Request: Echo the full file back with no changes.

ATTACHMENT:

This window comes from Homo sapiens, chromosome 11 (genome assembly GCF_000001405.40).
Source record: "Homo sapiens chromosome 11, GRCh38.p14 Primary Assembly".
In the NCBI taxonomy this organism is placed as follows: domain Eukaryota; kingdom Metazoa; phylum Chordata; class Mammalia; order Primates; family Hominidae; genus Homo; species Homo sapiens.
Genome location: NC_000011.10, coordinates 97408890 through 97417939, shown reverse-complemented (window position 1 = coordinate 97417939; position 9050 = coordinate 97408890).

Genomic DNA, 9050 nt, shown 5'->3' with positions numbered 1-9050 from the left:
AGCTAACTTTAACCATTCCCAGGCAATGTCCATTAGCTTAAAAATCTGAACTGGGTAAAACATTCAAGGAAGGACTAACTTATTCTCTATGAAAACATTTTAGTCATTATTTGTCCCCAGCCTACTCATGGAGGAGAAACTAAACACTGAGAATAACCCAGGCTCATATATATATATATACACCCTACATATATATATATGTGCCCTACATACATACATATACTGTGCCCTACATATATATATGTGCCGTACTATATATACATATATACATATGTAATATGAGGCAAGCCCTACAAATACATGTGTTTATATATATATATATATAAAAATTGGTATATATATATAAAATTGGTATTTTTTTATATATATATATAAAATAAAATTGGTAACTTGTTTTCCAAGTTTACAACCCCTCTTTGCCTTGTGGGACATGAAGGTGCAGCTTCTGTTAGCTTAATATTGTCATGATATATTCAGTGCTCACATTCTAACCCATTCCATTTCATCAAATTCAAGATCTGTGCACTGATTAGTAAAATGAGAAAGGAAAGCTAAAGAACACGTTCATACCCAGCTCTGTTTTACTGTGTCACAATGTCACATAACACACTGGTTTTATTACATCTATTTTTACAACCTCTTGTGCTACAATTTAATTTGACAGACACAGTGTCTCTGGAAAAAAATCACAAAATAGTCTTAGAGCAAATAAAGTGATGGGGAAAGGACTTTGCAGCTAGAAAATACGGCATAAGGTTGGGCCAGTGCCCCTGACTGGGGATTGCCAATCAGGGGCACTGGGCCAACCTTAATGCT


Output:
This window comes from Homo sapiens, chromosome 11 (genome assembly GCF_000001405.40).
Source record: "Homo sapiens chromosome 11, GRCh38.p14 Primary Assembly".
In the NCBI taxonomy this organism is placed as follows: domain Eukaryota; kingdom Metazoa; phylum Chordata; class Mammalia; order Primates; family Hominidae; genus Homo; species Homo sapiens.
Genome location: NC_000011.10, coordinates 97408890 through 97417939, shown reverse-complemented (window position 1 = coordinate 97417939; position 9050 = coordinate 97408890).

Genomic DNA, 9050 nt, shown 5'->3' with positions numbered 1-9050 from the left:
AGCTAACTTTAACCATTCCCAGGCAATGTCCATTAGCTTAAAAATCTGAACTGGGTAAAACATTCAAGGAAGGACTAACTTATTCTCTATGAAAACATTTTAGTCATTATTTGTCCCCAGCCTACTCATGGAGGAGAAACTAAACACTGAGAATAACCCAGGCTCATATATATATATATACACCCTACATATATATATATGTGCCCTACATACATACATATACTGTGCCCTACATATATATATGTGCCGTACTATATATACATATATACATATGTAATATGAGGCAAGCCCTACAAATACATGTGTTTATATATATATATATATAAAAATTGGTATATATATATAAAATTGGTATTTTTTTATATATATATATAAAATAAAATTGGTAACTTGTTTTCCAAGTTTACAACCCCTCTTTGCCTTGTGGGACATGAAGGTGCAGCTTCTGTTAGCTTAATATTGTCATGATATATTCAGTGCTCACATTCTAACCCATTCCATTTCATCAAATTCAAGATCTGTGCACTGATTAGTAAAATGAGAAAGGAAAGCTAAAGAACACGTTCATACCCAGCTCTGTTTTACTGTGTCACAATGTCACATAACACACTGGTTTTATTACATCTATTTTTACAACCTCTTGTGCTACAATTTAATTTGACAGACACAGTGTCTCTGGAAAAAAATCACAAAATAGTCTTAGAGCAAATAAAGTGATGGGGAAAGGACTTTGCAGCTAGAAAATACGGCATAAGGTTGGGCCAGTGCCCCTGACTGGGGATTGCCAATCAGGGGCACTGGGCCAACCTTAATGCT